Ever work in a retail shop during its year-end inventory process? Perhaps right in the chaos of a huge sale, those barcode readers are beeping incessantly—or counting and tabulating by whatever next generation of computerized methods are now available.
Somewhere in the back of my mind, something like that is beeping and tabulating all those as-yet incomplete genealogy research projects still sitting in my files. At the end of this year, that unfinished business has found its voice and is calling out to me. Loudly.
Part of the reason, I suppose, is that I’ve still left that important D.A.R. application undone. Once, I thought it would be a neat idea to stake my claim in the founding moments of our nation. Now, I have a push and a shove from fellow relatives who would also love to get in on the action. If I do the paperwork, I become the
research pioneer upon whose shoulders those other applicants may stand.
More than that, though, is the fact that this D.A.R. line is the very line—well, up to a point, at least—from which my newly-discovered mystery cousin also descends. To help unravel that adoptee’s puzzle a little further, I’ve just taken advantage of Family Tree DNA’s winter sale on the “Family Finder” DNA test. I may as well finish up the paperwork on all my known lines and their descendants while I await those DNA test results.
While I have much more to catalog on my discoveries from our recent trip to Ireland, most of those notes are what might be called “raw data”—possibly vital clues, but buried in a terribly boring setting. It will take more work to extract and polish any discoveries mined from those findings. While I’m feeling the strong urge to re-direct, these notes can wait. A fresh start in the new year will be just the thing to insert some new vigor into that search.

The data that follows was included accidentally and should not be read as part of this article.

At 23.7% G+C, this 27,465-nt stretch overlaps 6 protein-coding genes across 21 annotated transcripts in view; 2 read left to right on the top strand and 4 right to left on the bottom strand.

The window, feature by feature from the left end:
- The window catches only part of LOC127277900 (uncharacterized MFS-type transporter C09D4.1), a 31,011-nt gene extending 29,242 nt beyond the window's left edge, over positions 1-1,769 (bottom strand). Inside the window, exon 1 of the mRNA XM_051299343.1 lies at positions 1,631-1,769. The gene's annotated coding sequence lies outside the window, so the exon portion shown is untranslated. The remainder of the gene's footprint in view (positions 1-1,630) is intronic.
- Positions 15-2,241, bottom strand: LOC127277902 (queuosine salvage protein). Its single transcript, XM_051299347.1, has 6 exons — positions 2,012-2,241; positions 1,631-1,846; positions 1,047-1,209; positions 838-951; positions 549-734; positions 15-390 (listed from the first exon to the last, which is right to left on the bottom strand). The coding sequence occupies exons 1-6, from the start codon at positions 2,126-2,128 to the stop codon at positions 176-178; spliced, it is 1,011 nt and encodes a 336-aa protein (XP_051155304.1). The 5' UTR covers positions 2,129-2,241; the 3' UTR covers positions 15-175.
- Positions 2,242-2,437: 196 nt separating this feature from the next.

Meanwhile, we’re now in the month that closes out the year of 2014 for us. I feel that strong call coming back at me again to finish up old projects. I may as well yield to it. Nothing feels quite so good as crossing something off that research list.
So, where to, now? Since just finding that stash of documents and records that I had—meaning well—set aside from my aunt’s papers, I may as well pick up the paper chase with those. In particular, we’ll re-enter the fray with an unsourced, undated set of news clippings pasted onto a page including a brief note handwritten by my grandmother—the one whose unofficial name change has given me grief of the D.A.R. application kind. We’ll talk about her note later, but for now, let’s take a look at the first of three newspaper clippings accompanying that note.
That first piece of newsprint happens to contain an obituary for my maternal grandmother’s mother. The D.A.R. line upon which I intend to base my application connects with Sarah Ann Broyles McClellan’s father’s line. It’s important—but, up until now, difficult—to demonstrate that my great-grandmother, Sarah Ann, was mother of my grandmother, the one who was born Rubie Broyles McClellan, but died Ruth B. Davis.
For now, let’s just record what that obituary reported, and move on from there with the next of the other news clippings tomorrow.
Death Claims Mrs. M’ClellanMrs. Sarah Ann Broyles McClellan, 76, of 2804 Jefferson St., widow of the late Dr. R. C. McClellan, dentist and former mayor of Fort Meade, died Saturday night in a Tampa hospital. She was a native of Tennessee and moved to Tampa in 1919.A member of the Tampa Heights Methodist Church, she is survived by a daughter, Mrs. J. R. Davis, Columbus, Ohio; two sons, Charles T. McClellan, San Carlos, Calif., and William H. McClellan, Tampa; one sister, Mrs. Nellie B. Jones, Johnson City, Tenn., and five grandchildren. The Wilson Sammon Funeral Home is in charge of arrangements.